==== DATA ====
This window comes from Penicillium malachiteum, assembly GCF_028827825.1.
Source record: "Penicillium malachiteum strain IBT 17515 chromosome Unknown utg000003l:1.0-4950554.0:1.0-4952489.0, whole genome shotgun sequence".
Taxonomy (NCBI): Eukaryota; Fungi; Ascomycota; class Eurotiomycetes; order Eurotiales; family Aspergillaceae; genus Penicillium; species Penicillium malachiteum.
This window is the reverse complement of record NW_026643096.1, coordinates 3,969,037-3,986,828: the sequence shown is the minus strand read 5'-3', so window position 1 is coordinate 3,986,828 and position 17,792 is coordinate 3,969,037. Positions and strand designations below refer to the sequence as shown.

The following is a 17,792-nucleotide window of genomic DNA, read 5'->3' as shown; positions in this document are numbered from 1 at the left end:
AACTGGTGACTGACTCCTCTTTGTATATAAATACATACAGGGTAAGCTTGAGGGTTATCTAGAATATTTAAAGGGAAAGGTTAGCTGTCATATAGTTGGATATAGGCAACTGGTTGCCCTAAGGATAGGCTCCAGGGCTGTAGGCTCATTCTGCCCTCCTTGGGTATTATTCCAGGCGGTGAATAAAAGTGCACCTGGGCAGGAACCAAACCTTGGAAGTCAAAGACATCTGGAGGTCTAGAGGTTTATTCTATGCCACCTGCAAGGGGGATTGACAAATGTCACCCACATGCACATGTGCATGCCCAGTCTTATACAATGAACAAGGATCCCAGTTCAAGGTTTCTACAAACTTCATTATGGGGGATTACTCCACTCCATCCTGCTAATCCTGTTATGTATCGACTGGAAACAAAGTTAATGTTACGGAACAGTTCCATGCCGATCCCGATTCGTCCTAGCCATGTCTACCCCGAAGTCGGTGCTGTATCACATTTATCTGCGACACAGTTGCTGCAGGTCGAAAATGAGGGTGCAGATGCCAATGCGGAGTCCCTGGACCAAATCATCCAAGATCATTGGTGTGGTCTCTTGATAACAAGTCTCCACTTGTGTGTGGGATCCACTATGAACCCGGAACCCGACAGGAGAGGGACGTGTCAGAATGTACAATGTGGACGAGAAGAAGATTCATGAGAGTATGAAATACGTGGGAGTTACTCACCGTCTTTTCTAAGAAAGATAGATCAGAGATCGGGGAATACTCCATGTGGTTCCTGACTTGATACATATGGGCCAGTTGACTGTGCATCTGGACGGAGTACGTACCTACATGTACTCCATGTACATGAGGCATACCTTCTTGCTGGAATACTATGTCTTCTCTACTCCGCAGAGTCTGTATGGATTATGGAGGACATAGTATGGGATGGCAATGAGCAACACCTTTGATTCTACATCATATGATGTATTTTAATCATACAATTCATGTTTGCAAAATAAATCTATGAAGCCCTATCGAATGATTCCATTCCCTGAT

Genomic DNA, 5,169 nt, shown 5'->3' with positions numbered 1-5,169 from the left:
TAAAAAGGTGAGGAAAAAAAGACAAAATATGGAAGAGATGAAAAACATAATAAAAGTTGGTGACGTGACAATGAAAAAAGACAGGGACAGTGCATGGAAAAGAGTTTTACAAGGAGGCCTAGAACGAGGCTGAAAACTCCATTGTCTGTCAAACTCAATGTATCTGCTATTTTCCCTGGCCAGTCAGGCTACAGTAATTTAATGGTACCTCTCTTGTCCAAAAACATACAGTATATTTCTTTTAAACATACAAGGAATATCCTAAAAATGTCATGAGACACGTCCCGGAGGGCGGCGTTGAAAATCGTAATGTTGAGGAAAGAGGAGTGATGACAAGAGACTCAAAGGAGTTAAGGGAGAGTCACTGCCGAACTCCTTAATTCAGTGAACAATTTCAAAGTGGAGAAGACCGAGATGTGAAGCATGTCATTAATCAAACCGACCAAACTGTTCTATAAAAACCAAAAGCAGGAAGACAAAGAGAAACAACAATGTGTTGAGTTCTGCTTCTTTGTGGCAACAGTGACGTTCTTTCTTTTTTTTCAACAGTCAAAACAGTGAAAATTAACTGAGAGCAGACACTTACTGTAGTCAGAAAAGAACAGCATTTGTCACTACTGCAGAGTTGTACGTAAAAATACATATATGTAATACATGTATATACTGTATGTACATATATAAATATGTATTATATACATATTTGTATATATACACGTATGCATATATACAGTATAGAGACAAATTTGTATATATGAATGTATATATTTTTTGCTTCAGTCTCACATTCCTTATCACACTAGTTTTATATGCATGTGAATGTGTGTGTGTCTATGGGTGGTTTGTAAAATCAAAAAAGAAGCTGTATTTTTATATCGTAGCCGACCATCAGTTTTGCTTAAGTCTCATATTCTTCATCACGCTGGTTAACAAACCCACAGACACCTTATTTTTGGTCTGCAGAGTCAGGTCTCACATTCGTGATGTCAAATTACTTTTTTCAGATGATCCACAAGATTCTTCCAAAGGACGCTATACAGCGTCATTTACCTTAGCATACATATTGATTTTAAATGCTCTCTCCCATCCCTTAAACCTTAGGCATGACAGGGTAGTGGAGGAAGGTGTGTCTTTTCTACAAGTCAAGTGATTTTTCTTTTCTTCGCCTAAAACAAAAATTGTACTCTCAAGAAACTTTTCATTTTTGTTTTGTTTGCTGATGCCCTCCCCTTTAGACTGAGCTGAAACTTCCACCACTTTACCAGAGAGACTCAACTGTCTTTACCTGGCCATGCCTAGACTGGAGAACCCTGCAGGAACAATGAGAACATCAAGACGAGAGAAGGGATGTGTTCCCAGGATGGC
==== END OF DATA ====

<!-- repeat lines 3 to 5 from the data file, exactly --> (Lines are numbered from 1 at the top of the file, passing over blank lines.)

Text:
Taxonomy (NCBI): Eukaryota; Fungi; Ascomycota; class Eurotiomycetes; order Eurotiales; family Aspergillaceae; genus Penicillium; species Penicillium malachiteum.
This window is the reverse complement of record NW_026643096.1, coordinates 3,969,037-3,986,828: the sequence shown is the minus strand read 5'-3', so window position 1 is coordinate 3,986,828 and position 17,792 is coordinate 3,969,037. Positions and strand designations below refer to the sequence as shown.

The following is a 17,792-nucleotide window of genomic DNA, read 5'->3' as shown; positions in this document are numbered from 1 at the left end: